Monday, January 05, 2015

Why do students do this?

Before my midterm in ugrad  Theory of Computation  I gave the students a sheet of practice problems to do that I would go over before the midterm.

One of them was: Let L be in DTIME(T(n)). Give an algorithm for L*. Try to make it efficient. What is the time complexity of your algorithm? (I had done that if L is in P then L^* is in P in class earlier in the term.)

My intention was that they do the Dynamic Programming solution. Since it wasn't being collected I didn't have to worry about what would happen if they did it by brute force.  When  I went over it in class I did the Dynamic Programming Solution, which is roughly T(n)^3 time.

I allow my students to bring in a sheet of notes that they make up themselves.

On the exam was the problem: Let L_1 \in DTIME(T_1(n)) and L_2\in DTIME(T_2(n)).
Give an algorithm for L_1L_2. What is the time complexity of your algorithm?

Of my 20 students 5 of them gave me, word for word, the dynamic programming solution to the L, L* problem.

Why would they do this? Speculations:
  1. They just copied it off of their cheat sheet with no understanding.
  2. They wanted pity points (they didn't get any and I told the class that if a similar thing happens on the final I will give them LESS THAN zero on the problem).
  3. They so hoped that the L, L* problem would be on the exam (possibly becuase it was on their cheat sheet) that  they misread the problem.
  4. They thought `Dr. Gasarch wouldn't have put it on the practice exam unless it was on the real exam' (or something like that), so they misread it. 
The five students were not very good  (they did poorly on other problems as well, and on the HW), so it was not a matter of good students being confused or getting nervous.

But I ask-- (1) is this kind of thing common? For my Sophomore Dscrete Math yes, but I was very slightly surprised to see it in my senior course. (2) Do you have examples? I am sure that you do, but my point is NOT to do student-bashing, its to ask WHY they do this.


  1. The "nearest neighbor solution" is definitely one I see, but the "random n-gram solution" is another good one--with even more hilarious results. (nb, I mostly teach graduate students)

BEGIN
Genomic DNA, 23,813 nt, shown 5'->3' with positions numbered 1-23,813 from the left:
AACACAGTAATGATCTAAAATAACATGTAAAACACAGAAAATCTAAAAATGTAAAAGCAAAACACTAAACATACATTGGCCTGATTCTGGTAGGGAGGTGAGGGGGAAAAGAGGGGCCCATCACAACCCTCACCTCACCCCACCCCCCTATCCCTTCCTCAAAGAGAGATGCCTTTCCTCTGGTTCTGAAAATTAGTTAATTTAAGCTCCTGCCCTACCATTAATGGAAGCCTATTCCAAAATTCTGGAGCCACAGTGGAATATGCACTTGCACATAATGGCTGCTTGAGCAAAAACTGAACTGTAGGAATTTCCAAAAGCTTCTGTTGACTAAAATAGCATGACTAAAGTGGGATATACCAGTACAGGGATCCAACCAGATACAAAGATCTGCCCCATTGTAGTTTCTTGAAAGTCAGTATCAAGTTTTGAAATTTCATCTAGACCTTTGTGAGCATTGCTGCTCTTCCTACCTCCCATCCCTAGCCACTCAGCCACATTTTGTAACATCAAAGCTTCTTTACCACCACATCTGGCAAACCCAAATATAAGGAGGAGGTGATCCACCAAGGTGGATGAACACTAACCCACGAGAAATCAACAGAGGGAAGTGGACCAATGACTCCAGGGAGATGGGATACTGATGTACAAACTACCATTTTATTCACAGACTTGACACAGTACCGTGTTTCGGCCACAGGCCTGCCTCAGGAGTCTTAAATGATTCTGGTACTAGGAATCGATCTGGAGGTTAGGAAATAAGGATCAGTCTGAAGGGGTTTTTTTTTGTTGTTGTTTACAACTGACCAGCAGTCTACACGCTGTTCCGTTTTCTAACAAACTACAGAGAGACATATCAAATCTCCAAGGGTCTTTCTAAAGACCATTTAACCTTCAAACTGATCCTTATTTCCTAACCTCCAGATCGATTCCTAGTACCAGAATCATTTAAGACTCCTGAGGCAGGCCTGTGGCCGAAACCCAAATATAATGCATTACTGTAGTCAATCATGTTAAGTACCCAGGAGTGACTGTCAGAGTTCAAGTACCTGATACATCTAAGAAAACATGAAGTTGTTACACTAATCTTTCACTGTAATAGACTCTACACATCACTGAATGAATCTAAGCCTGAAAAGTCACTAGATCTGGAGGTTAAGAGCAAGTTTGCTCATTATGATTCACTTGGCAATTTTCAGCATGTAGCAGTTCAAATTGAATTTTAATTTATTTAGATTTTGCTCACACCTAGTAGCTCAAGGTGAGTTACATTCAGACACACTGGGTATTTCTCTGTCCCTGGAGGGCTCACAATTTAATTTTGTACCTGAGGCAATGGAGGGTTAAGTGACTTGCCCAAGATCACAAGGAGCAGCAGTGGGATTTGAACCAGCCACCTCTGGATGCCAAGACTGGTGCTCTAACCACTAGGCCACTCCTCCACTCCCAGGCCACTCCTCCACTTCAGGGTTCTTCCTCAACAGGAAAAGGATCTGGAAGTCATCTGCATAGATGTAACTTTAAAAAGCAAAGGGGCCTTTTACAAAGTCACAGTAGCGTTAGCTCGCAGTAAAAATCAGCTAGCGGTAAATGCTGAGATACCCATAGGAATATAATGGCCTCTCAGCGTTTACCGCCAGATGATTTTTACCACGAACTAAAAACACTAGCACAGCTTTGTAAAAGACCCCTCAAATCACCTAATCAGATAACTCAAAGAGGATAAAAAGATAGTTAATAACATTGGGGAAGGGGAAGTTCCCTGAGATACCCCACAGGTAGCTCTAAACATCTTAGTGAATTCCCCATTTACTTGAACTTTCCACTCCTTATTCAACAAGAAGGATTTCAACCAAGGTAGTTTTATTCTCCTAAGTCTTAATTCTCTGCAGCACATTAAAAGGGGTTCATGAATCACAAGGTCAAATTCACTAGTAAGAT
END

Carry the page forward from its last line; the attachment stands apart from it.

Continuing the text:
2. Yes, this is unfortunately common. I call them cargo-cult solutions.

    My answer to the "less than zero" urge is to give 25% partial credit on ANY question for writing "I don't know" (and nothing else) and 0 points for solving the wrong problem. And of course I warn the students in advance. But I still get a few cargo-cult solutions on every exam.

  3. Very common. Saw this so many times, even at the graduate level. They don't understand the question and they are just writing the closest thing they heard or which is on the cheat sheet, hoping that they may get extra credit for "something" (and if not, better than writing nothing).

    As Jeff Erickson suggests, a different grading policy is very helpful to prevent this. I also highly reward wrong attempts to solve the right problem, if some intellectual effort is clearly visible.

  4. The sentence "(I had done that if P is in P then L^* is in P in class earlier in the term.)" needs some fixing.

  5. I gave an exam once where I essentially had shown them four proof techniques and the exam happened to have four questions and one technique was used twice and once wasn't used. Several students tried to use the technique on the last problem, where it made no sense at all. My best guess was they figured it was the only technique "left" so it had to be what I wanted.

  6. A friend of mine was taking a math class, and she tried to do the homework via a pattern-matching approach without thinking at all about what the equations meant. The weird part was that it wasn't because she couldn't understand the concepts once explained, or because she didn't want to try, it was as if she thought that's how people did it and that there was no explanation for anything.

    I don't think that can explain your students, though, as I don't imagine how you'd get to a senior level course thinking that way.